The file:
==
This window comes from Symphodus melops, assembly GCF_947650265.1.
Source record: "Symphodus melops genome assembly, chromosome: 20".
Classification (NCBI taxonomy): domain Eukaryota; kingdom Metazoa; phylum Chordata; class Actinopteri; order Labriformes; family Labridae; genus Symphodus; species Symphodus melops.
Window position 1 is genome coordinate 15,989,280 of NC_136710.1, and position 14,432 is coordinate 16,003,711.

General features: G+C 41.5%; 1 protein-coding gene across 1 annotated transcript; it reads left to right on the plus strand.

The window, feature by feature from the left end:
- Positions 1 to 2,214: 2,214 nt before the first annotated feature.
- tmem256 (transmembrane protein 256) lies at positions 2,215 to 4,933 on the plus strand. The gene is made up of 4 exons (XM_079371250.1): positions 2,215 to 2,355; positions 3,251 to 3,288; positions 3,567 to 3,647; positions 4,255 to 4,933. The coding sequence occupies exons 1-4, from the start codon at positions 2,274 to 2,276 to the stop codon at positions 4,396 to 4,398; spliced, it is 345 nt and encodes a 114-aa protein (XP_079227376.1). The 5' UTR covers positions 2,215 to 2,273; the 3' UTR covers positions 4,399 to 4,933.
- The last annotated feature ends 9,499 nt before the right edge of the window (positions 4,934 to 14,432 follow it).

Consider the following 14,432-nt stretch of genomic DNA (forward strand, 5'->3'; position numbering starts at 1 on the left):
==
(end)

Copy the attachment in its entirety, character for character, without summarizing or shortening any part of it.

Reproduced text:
This window comes from Symphodus melops, assembly GCF_947650265.1.
Source record: "Symphodus melops genome assembly, chromosome: 20".
Classification (NCBI taxonomy): domain Eukaryota; kingdom Metazoa; phylum Chordata; class Actinopteri; order Labriformes; family Labridae; genus Symphodus; species Symphodus melops.
Window position 1 is genome coordinate 15,989,280 of NC_136710.1, and position 14,432 is coordinate 16,003,711.

General features: G+C 41.5%; 1 protein-coding gene across 1 annotated transcript; it reads left to right on the plus strand.

The window, feature by feature from the left end:
- Positions 1 to 2,214: 2,214 nt before the first annotated feature.
- tmem256 (transmembrane protein 256) lies at positions 2,215 to 4,933 on the plus strand. The gene is made up of 4 exons (XM_079371250.1): positions 2,215 to 2,355; positions 3,251 to 3,288; positions 3,567 to 3,647; positions 4,255 to 4,933. The coding sequence occupies exons 1-4, from the start codon at positions 2,274 to 2,276 to the stop codon at positions 4,396 to 4,398; spliced, it is 345 nt and encodes a 114-aa protein (XP_079227376.1). The 5' UTR covers positions 2,215 to 2,273; the 3' UTR covers positions 4,399 to 4,933.
- The last annotated feature ends 9,499 nt before the right edge of the window (positions 4,934 to 14,432 follow it).

Consider the following 14,432-nt stretch of genomic DNA (forward strand, 5'->3'; position numbering starts at 1 on the left):